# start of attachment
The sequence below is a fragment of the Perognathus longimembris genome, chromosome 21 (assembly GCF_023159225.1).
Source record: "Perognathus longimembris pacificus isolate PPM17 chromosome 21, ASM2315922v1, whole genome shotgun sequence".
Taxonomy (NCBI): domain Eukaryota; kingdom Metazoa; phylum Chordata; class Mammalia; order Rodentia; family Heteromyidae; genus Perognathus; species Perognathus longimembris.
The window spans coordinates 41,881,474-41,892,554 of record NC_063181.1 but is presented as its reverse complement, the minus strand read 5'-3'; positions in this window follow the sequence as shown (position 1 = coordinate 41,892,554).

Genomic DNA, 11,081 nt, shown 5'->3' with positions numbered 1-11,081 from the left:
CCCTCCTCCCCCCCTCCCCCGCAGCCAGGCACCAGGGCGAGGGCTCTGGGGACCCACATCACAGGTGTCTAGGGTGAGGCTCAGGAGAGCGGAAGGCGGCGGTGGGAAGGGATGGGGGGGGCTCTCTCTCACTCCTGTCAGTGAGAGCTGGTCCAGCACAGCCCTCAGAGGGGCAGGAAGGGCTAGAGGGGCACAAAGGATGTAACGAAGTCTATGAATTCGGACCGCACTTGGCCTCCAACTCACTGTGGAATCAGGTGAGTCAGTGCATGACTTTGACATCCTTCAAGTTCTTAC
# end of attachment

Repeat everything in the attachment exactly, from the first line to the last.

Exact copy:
The sequence below is a fragment of the Perognathus longimembris genome, chromosome 21 (assembly GCF_023159225.1).
Source record: "Perognathus longimembris pacificus isolate PPM17 chromosome 21, ASM2315922v1, whole genome shotgun sequence".
Taxonomy (NCBI): domain Eukaryota; kingdom Metazoa; phylum Chordata; class Mammalia; order Rodentia; family Heteromyidae; genus Perognathus; species Perognathus longimembris.
The window spans coordinates 41,881,474-41,892,554 of record NC_063181.1 but is presented as its reverse complement, the minus strand read 5'-3'; positions in this window follow the sequence as shown (position 1 = coordinate 41,892,554).

Genomic DNA, 11,081 nt, shown 5'->3' with positions numbered 1-11,081 from the left:
CCCTCCTCCCCCCCTCCCCCGCAGCCAGGCACCAGGGCGAGGGCTCTGGGGACCCACATCACAGGTGTCTAGGGTGAGGCTCAGGAGAGCGGAAGGCGGCGGTGGGAAGGGATGGGGGGGGCTCTCTCTCACTCCTGTCAGTGAGAGCTGGTCCAGCACAGCCCTCAGAGGGGCAGGAAGGGCTAGAGGGGCACAAAGGATGTAACGAAGTCTATGAATTCGGACCGCACTTGGCCTCCAACTCACTGTGGAATCAGGTGAGTCAGTGCATGACTTTGACATCCTTCAAGTTCTTAC